Desert mountain biking in southwest Utah

Longer days and warmer weather combined to send us off to southwest Utah for a couple days of mountain biking. We made our first mountain biking trip to this area last fall and had a blast riding the trails—so it was time for a return trip.

View of Zion National Park from the trailhead on Gooseberry Mesa.
View of Zion National Park from the trailhead on Gooseberry Mesa.

We left Flagstaff on a Monday morning and arrived at Gooseberry Mesa by early afternoon. After a quick lunch at the trailhead we started off on Windmill Trail. A short distance brings you to the north edge of the mesa with amazing views to the north—and down.

View from the edge of Windmill Trail.
View from the edge of Windmill Trail.

It doesn’t take long before the trail veers away from the edge and takes you through ramps, chutes, small hills, and steps on a high-traction surface. (The geologic name for this rock is Shinarump Conglomerate.) There are no long uphills here—but many short and quick ascents and descents.

Descending one of the numerous "rollers."
Descending one of the numerous “rollers.”
Rolling into a sandstone bowl.
Rolling into a sandstone bowl.

Finding the route through here is as easy as following the painted dots on the rock.

Follow those dots!
Follow those dots!
More bowls.
More bowls.

The trail ends on the west end of the mesa at The Point which provides a magnificent view of the Virgin River valley as well as the Hurricane Cliffs trail system.

View from Gooseberry Mesa Point.
View from Gooseberry Mesa Point.

On Tuesday we headed for the Hurricane Cliffs Trail System. These trails are at a lower elevation than Gooseberry Mesa and it was a bit warmer—although still comfortable. We headed up Jem Trail, connected to Crytobiotic, and then on the newer Dead Ringer. This would take us to the top of the mesa where we could connect with the More Cowbells trails.

Hurricane Cliffs trail system: Jem Trail.
Hurricane Cliffs trail system: Jem Trail.

Although Dead Ringer never gets very steep, it is perched on the side of a hill with moderate slope.

Dead Ringer Trail as seen from the mesa top and More Cowbells Trail.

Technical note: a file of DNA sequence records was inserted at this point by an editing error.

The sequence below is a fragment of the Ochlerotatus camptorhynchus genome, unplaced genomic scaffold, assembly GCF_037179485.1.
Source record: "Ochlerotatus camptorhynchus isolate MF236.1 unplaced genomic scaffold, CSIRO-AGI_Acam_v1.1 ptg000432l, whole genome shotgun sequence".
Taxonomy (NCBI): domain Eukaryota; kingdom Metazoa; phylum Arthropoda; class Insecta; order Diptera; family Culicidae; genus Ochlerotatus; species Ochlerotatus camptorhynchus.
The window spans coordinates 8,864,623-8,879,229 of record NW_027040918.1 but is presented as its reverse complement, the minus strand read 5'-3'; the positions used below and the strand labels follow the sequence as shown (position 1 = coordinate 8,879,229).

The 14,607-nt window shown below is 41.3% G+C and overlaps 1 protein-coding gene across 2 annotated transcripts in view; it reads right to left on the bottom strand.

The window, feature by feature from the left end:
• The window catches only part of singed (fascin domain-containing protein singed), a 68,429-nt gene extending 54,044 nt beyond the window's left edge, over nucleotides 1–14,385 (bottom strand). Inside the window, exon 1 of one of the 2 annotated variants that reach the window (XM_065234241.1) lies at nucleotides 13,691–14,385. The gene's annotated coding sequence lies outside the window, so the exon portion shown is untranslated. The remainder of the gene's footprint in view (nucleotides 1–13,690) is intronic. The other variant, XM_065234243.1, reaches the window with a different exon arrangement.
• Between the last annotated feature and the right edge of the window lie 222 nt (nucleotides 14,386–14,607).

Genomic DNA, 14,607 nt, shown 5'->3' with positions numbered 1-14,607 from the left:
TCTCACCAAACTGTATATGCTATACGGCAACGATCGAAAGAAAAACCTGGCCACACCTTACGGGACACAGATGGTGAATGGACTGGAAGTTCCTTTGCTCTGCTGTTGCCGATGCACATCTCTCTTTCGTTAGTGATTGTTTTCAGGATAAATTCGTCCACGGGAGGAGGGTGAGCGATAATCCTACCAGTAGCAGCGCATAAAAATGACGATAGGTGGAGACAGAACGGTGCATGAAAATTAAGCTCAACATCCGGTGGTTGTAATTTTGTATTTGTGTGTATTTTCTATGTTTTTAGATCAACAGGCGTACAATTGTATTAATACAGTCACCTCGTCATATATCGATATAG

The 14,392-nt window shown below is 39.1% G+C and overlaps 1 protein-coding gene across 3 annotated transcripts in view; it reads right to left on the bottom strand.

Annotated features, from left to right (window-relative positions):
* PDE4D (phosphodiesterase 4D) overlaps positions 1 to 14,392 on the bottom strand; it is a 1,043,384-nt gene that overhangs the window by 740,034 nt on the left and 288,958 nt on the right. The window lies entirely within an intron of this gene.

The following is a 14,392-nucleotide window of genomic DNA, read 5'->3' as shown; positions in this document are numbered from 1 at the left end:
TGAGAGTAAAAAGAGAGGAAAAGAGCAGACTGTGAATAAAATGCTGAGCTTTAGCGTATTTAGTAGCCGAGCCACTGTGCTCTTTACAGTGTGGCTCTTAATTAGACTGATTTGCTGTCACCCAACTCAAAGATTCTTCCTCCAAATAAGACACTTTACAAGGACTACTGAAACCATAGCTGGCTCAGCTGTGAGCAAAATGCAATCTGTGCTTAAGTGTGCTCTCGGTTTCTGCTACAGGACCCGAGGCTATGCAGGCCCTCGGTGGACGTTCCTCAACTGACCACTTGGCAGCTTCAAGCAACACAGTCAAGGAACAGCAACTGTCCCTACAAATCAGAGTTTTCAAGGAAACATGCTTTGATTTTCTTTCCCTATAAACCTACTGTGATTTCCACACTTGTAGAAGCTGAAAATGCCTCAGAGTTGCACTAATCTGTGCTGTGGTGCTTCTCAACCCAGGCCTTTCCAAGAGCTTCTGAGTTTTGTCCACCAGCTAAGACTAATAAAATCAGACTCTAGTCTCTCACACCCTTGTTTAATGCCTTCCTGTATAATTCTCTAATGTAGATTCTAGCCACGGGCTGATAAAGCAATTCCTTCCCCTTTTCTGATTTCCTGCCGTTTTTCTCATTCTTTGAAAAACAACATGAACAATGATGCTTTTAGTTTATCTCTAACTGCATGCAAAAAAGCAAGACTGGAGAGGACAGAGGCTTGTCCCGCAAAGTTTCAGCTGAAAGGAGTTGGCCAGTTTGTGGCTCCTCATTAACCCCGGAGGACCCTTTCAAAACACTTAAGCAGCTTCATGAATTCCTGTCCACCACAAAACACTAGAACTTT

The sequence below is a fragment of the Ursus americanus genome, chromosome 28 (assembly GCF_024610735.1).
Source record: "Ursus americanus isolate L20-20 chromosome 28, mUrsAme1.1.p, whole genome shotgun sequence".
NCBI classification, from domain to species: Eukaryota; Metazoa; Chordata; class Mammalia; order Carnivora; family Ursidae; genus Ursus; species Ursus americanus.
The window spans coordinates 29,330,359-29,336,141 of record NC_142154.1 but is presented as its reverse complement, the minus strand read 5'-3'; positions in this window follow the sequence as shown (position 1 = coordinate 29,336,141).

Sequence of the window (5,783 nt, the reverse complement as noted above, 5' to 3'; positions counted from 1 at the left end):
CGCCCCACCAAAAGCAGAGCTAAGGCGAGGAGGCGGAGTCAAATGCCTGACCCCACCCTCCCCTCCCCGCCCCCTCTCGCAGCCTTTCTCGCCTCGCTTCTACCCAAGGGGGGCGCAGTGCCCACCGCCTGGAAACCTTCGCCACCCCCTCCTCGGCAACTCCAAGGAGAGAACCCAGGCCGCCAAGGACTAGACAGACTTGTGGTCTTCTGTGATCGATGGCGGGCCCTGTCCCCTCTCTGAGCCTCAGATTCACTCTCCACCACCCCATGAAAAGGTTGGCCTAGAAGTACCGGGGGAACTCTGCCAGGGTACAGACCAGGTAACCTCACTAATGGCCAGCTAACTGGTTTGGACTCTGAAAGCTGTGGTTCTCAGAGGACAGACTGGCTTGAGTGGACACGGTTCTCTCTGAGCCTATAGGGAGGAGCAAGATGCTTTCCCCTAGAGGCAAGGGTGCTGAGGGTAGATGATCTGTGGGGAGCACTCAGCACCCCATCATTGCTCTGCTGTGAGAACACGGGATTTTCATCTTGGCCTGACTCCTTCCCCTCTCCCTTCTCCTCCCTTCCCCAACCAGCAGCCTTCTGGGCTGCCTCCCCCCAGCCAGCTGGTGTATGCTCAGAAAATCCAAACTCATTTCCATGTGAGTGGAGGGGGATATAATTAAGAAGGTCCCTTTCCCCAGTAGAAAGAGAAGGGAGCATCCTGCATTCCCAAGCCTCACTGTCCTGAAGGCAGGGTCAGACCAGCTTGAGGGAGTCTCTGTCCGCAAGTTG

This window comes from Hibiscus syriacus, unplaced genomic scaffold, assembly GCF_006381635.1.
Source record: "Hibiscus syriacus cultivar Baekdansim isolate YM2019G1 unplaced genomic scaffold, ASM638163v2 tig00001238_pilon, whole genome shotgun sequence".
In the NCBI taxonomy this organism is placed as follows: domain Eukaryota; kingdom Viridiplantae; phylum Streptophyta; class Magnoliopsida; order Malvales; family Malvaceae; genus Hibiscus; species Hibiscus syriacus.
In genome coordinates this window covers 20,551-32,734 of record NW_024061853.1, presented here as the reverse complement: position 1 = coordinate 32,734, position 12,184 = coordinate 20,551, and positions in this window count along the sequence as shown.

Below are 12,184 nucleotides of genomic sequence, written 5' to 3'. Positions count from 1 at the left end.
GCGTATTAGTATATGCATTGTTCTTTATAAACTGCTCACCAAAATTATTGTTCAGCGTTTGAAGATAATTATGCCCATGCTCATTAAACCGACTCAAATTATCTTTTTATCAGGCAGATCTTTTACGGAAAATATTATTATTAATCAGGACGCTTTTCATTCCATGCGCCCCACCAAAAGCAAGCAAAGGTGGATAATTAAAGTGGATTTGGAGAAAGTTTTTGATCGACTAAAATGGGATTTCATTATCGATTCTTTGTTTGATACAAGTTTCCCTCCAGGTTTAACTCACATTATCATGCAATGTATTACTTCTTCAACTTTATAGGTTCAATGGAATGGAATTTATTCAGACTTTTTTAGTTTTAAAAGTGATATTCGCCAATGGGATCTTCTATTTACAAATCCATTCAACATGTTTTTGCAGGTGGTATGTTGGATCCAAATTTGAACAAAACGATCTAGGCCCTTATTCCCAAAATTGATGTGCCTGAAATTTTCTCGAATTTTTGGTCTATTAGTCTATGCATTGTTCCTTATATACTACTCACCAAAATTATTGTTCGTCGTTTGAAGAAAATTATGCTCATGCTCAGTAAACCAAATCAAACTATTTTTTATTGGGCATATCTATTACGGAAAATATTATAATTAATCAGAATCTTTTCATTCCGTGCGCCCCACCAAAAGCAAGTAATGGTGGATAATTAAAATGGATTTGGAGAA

Dead Ringer Trail as seen from the mesa top and More Cowbells Trail.

More Cowbells is rated Easy and is a great trail for beginner riders. It is most easily accessed from the Upper Gem Trailhead on the mesa top rather than riding up from the bottom. We returned down Dead Ringer and connected to the Goosebumps—a trail with lots of quick ups-and-downs—and then back to Jem for the fast downhill run back to the car.

The next day we returned to Gooseberry Mesa to try the non-system trail known as Gander. This is an intermediate trail with big mileage if done out and back. It’s best done as a shuttle. Or, in our case,  we did a shorter version of the out and back as we were running out of time.

Riding the rim of Gooseberry Mesa on Gander Trail.
Riding the rim of Gooseberry Mesa on Gander Trail.

It was getting late and time to go. From Gooseberry Mesa, we drove north towards Rockville. The road was pretty good—until it suddenly wasn’t. For a brief stretch, it was steep, narrow, and rocky and I wondered if I was getting into something I might regret. It was over in about a mile and smoother roads returned. We took the scenic route home through Zion National Park and were back in Flagstaff late Wednesday evening.

Mountain Biking through the Aspen

The aspen have been at their peak color for about a week now. In just a few more days the leaves will fall or be blown away and another fall leaf season will come to an end. We didn’t want to miss the show so we rode our mountain bikes up the Inner Basin Trail to the Waterline Road to enjoy the fabulous colors.

A few years ago the upper portions of the Inner Basin trail underwent some re-routing and the trail now twists and turns through a near surreal stand of aspen as it ascends from Lockett Meadow to the Waterline Road. The landscape has been described as a Monet-like scene when the leaves turn colors in the fall.

Here are a few photos from that day. It just doesn’t get any better than this: beautiful fall colors, mild temperatures, clear skies, and light winds.

Inner Basin Trail.
Inner Basin Trail.
Inner Basin Trail.
Inner Basin Trail.
Inner Basin Trail.
Inner Basin Trail.
Waterline Road near Bear Jaw Canyon.
Waterline Road near Bear Jaw Canyon.

 

An afternoon mountain biking on the Black Canyon Trail

Warm temperatures and bluebird skies beckoned us to ride on the Black Canyon Trail near Rock Springs, Arizona, late last week. We arrived to a nearly empty parking lot at the trail head. In fact, we only saw a few other mountain bikers and a couple of hikers during our five hours of riding. It’s probably more crowded on weekends and holidays.